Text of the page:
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Rob Sheldon: That “sterile exoplanet ocean” paper is bunk!

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drop of water/José Manuel Suárez (CC)

Recently, we pointed to a paper on ocean exoplanets which argued that such ocean planets would have sterile oceansdue to lack of nutrients leached from land.

Our physics color commentator Rob Sheldon had a look and, well, he disagrees:

This paper is simply bunk.

Firstly, we don’t know how life started, much less evolved, so whether ocean planets are sterile or not is just not knowable. The reason the paper says this, of course, is political: NASA is spending big bucks to look for life on Europa, a moon of Jupiter that has a global ocean. If someone can challenge NASA, then at least that person can get funded by NASA to prove himself wrong.

Secondly, we already have counter-examples of life on places that do not have a hydrologic cycle–namely comets. This time we can’t even claim ignorance.

Thirdly, “difficult” for us is not difficult for life. Consider the arsenic-tolerant microbes found in California’s Mono Lake.

The grad student, Felisa Wolf-Simon, who found them, named the bugs GFAJ-1, which stands for “Get Felisa A Job”. Mono Lake is full of arsenic, and she grew them in a nutrient broth that had no phosphorus in it, concluding that they didn’t need phosphorus to grow. Hence the paper.

As it turned out Nature reported 18 months later, these bugs have some really, really good phosphorus scavenging proteins, and could pull phosphorus out of other dead bugs or even the impurities in Felisa’s chemicals. (She didn’t use the ultra-pure chemicals in her experiment because they are prohibitively expensive, and the trace impurities included phosphorus.)

For the record, I went to bat for Felisa, arguing that even though she might not be the most experienced researcher, to the best of her abilities and technique, her bugs were growing without phosphorus. Perhaps she injudiciously made an early pronouncement, but as the editor of Zeitschrift fur Physik said about Stern and Gerlach’s controversial paper on electron spin–they’re young enough to take the risk.

So back to our sterile ocean–if phosphorus is rare, then like GFAJ-1, life will find ways to treasure it. The amazing thing about life, is that it is always so very adaptable. Who knew that bugs can live at 140C, or with metabolism so slow it takes centuries to replicate? The real discovery is not that Mars is sterile or Europa unlikely to have life, but rather that there does not appear to be a single place with liquid water that hasn’t already been colonized by life. And perhaps that is the thing NASA is most afraid of finding.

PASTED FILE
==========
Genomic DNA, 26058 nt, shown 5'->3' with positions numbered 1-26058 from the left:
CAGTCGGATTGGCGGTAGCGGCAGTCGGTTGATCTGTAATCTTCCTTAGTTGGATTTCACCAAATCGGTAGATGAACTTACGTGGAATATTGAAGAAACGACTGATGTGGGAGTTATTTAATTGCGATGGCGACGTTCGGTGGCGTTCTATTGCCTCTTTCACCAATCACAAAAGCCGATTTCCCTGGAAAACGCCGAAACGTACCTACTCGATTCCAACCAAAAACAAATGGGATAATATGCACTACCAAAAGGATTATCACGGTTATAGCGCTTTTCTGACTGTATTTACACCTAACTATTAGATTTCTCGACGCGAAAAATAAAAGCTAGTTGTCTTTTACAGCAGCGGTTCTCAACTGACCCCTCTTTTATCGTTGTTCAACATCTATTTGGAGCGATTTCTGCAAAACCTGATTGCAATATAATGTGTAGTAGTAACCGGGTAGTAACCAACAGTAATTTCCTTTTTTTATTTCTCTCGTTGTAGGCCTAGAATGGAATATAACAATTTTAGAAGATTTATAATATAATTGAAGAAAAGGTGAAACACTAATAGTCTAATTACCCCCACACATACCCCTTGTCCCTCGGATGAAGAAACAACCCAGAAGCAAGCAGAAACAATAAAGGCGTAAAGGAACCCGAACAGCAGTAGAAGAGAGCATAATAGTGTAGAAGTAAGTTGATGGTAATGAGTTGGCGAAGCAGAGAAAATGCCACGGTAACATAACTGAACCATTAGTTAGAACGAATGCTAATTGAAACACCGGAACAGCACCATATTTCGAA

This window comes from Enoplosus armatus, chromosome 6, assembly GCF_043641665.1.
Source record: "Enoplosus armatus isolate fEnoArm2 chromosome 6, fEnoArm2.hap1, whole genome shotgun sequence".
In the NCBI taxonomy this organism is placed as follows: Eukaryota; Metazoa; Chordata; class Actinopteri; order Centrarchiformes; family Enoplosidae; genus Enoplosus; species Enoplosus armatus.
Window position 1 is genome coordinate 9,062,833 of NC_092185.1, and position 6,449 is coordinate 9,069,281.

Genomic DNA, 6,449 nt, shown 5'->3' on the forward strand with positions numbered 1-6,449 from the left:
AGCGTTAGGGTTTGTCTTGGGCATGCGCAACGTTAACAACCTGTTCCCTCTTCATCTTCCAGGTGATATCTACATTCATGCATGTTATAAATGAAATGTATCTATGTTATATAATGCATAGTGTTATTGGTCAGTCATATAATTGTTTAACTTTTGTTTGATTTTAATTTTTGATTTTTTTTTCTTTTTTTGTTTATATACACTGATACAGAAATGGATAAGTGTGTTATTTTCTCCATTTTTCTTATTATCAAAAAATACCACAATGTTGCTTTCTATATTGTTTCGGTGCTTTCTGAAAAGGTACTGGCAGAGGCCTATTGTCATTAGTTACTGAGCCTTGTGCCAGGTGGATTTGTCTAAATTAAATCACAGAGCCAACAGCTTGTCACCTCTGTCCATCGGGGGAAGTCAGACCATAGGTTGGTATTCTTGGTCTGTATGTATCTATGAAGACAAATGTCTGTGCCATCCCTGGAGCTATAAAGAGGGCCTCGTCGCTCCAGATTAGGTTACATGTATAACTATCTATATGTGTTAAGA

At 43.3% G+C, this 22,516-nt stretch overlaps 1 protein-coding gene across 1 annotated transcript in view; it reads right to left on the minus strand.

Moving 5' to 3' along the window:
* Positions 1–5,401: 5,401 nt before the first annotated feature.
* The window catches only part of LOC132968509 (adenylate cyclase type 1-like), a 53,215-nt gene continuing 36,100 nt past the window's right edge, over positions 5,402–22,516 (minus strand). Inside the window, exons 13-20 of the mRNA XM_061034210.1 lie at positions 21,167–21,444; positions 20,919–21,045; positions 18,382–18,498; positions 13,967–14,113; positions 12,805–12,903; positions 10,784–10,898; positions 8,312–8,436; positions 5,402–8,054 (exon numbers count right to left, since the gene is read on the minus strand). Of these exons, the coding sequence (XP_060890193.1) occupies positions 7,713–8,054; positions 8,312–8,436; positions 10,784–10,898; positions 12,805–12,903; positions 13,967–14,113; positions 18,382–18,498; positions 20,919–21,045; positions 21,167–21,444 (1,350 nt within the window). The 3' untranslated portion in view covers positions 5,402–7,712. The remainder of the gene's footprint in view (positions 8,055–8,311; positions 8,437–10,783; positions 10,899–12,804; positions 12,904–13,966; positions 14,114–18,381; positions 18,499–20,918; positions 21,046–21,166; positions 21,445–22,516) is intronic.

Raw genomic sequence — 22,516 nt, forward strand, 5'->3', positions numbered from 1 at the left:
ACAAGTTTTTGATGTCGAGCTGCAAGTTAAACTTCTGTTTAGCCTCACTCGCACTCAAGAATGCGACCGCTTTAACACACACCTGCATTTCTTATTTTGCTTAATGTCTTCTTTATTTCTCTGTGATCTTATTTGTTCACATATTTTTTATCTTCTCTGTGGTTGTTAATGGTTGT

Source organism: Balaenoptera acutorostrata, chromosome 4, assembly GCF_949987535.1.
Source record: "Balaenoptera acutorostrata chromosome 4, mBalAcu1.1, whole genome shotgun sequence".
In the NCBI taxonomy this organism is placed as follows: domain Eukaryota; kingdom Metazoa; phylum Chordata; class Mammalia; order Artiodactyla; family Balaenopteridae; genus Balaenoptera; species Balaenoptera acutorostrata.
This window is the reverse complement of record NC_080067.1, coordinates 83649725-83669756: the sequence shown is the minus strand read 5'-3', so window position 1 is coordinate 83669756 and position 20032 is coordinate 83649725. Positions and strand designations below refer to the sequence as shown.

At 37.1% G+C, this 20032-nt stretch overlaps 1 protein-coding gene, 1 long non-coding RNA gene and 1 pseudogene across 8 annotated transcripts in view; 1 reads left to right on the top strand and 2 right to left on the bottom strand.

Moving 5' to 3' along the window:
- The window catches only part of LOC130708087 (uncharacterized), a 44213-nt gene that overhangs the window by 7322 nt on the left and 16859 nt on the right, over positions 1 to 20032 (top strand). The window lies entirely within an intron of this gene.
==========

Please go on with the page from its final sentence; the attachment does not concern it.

The Long Ascent: Genesis 1â  11 in Science & Myth, Volume 1 by [Sheldon, Robert]

Rob Sheldon is author of Genesis: The Long Ascent

Exoplanets: Those water worlds would have sterile oceans too… Researchers: An all-ocean planet would be sterile due to lack of nutrients leached from land.

Rob Sheldon: The real reason there is a crisis in cosmology Nearly everything that has failed about the Big Bang model has been added because of bad metaphysics, a refusal to accept the consequences of a beginning. The remaining pieces of the Big Bang model that are failing and which can’t be attributed to bad metaphysics, were added from sheer laziness.

Doubt cast on new “exomoon”: Rob Sheldon explains Sheldon: There are red flags all over this data, but the investigators are standing by their measurement. This is what irreproducible papers look like in physics, and why the same crisis that afflicts other disciplines also afflicts physics.


Rob Sheldon: Here’s why physicists are surprised by the universe’s increased expansion rate The two methods differ in that one is “direct” and the other “indirect”. Clearly one or both of them is making a mistake. Since it is hard to find (and people have looked) a reason why the direct method is failing, the feeling is that the indirect method must have a mistake in its model.

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2 Replies to “Rob Sheldon: That “sterile exoplanet ocean” paper is bunk!

  1. 1
    Bob O'H says:

    Secondly, we already have counter-examples of life on places that do not have a hydrologic cycle–namely comets. This time we can’t even claim ignorance.

    Really? Citation? In know precursor molecules have been found on comets, but not (as far as I’m aware) life. And it’s the sort of news I think I would remember.

  2. 2
    Fasteddious says:

    Yeah, I wondered that too. If life had been discovered on comets, it would have made headlines all over science magazines. Sheldon also appears to overlook the difference between the origin and the diversification of life. Once life has a foothold (however that may happen), it will find its way into every possible niche (probably with some intelligent direction), including many places where it could not have gotten started. Thus, the existence of life on Earth in extreme environments does not mean life could get started anywhere in such environments.

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